'Alice in Wonderland', Dutch version from Donald Duck #19, 1969.

Albert Rué Vilanova (in Catalan: Albert Rué i Vilanova) is a Spanish animator, character designer and comic artist, who signed his art with "A. Rué". During the 1960s and 1970s, he made several fairy tale comics for the Catalan children's magazine L'Infantil, which also appeared in other European comic magazines.

In the late 1950s, early cartoons by Albert Rué appeared in the Editorial Trébol science fiction magazine Naviatom. From the 1960s on, he combined his activities in animation with his work as a comic artist, all using the same lively cartoon style, inspired by fairy tales and classic animation. Notable funny animal mascots designed by Albert Rué were La Jirafa Pivot (Pivot the Giraffe) for Eurobasket (1973) and Andrés el Ciempiés (Andrew the Centipede) for the Spanish Football Players Association (1980).

Cover illustrations for L'Infantil issues #43 and #81-82.

Between 1963 and 1977, Albert Rué was one of the regular artists of L'Infantil, a Barcelona children's magazine promoting Catalan culture. Because the Franco regime forbid publication of Catalan magazines, L'Infantil was released under protection of the Catholic church. The first incarnation was published between 1951 and 1962 as a supplement to the Diocesan Sheet of the Solsona Seminary. In 1963, editors Miquel-Àngel and Manuel Sayrach launched a new version, modeled after Franco-Belgian comic magazines and published biweekly by subsequently the Solsona Seminary, Editorial Mediterrà and the Abbey of Montserrat. The new L'Infantil ran translated Belgian comics, but also original ones by Coll, Raf, Miquel-Àngel Sayrach and Albert Rué. In 1973, L'Infantil became a monthly under the title L'Infantil Tretzevents. The final issue appeared in December 2011.

'Els Maravellosos Contes del Follet Genis'.

Rué's main feature in L'Infantil was 'Els Maravellosos Contes del Follet Genis' (1963-1967, 1970-1973), a series of one or two-page fairy tale stories with educational elements, starring the gnome Genis and a supporting cast of funny animal characters. Between 1973 and 1976, 'Follet Genis' also appeared as 'El Enanito Ginés' in the Madrid comic magazine Piñon. During the first year of L'Infantil, Rué additionally made 'Balú i Baló' (1963), with the jungle adventures of a funny animal monkey and elephant. After 1966, he made several poetic comic serial versions of popular tales, including 'Alice in Wonderland' ('Alicia en el País de las Maravillas', 1969), 'The Nutcracker of Nuremberg' ('El Cascanueces de Nuremberg'), 'Jack and the Beanstalk' (Jack y la Habichuela'), 'Hansel and Gretel' ('Hansel y Gretel') and 'Peter Pan' (1977). Between 1973-1975, the Abbey of Montserrat released the first four in book format in its 'Serviola' series. In the mid-1980s, 'Peter Pan' was reprinted in Zipi y Zape Especial #64 by Editorial Bruguera.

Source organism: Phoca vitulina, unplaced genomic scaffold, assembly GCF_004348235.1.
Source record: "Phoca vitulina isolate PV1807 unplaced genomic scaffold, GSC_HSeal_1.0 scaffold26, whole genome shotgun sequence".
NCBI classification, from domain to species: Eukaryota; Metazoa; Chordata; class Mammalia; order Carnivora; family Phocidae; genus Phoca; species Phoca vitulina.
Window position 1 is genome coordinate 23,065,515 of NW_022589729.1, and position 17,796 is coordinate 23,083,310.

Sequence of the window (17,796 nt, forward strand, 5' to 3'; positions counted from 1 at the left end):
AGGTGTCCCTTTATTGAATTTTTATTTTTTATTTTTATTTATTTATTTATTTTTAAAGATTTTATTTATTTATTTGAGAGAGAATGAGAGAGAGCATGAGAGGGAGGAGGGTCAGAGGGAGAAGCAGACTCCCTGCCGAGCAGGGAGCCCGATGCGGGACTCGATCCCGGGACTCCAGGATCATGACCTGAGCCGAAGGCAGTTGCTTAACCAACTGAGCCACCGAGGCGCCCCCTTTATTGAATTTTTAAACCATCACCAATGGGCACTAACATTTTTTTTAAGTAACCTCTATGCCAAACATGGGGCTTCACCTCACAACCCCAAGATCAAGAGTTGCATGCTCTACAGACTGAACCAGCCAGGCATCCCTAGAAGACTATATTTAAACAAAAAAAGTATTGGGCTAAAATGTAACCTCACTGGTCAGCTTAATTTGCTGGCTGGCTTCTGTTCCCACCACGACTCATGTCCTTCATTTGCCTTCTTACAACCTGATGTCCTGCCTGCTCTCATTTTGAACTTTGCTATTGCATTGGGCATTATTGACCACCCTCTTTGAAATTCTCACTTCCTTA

De Kleine Notenkraker, by Albert Rué
'The Nutcracker of Nuremberg' ('De Kleine Notenkraker'), Dutch version from Donald Duck #20, 1970.

Foreign publications
Rué's comics for L'Infantil appeared in translation in several foreign publications. Between 1969 and 1972, the Dutch Disney weekly Donald Duck ran several of his fairy tale adaptations and 'Follet Genis' stories. Later in the 1970s, the Dutch toddlers' magazine Okki also ran some of Rué's stories. In Germany, Condor Verlag released his adaptations of 'Alice in Wonderland', 'Peter Pan' and 'The Nutcracker' in its 1984 Condor Comic-Sonderheft series.

In animation, Albert Rué is mostly credited as Alberto Rué. In June 1963, Rué's film 'Noche de Reyes' won the first prize in the National Contest for Family Cinema, held in Madrid. Much of his animation work was for commercial or communication purposes, such as 'INI 71' (1972), a 30-minute film by Jorge Felíu describing the most important and diverse companies of the National Institute of Industry. On 12 June 1972, it was awarded the first prize at the National Industrial Film Competition.

Together with Jorge Gin and Vicar, he was character designer of the Spanish animated feature film 'El Mago de los Sueños' ('The Dream Wizard', 1966), directed and produced by Francisco Macián. The film consists of six dreams given by the Wizard to the Telerín children - characters created by José-Luis and Santiago Moro for spots on Spanish children's television. Among the animators on the film were the cartoonists Salvador Mestres and Arturo Moreno. For the animation studio of the Moro brothers, Rué was director of the 1972 short 'Cantinflas - Napoleón' and background artist of the feature film 'Katy, la Oruga' ('Katy Caterpillar', 1984). The Spanish comic artist Pascual Ferry - known mostly for his work on U.S. superhero comics - began his career working in the animation studio of Albert Rué.

Designs for Andrew the Centipede for the Spanish Football Players Association (1980).

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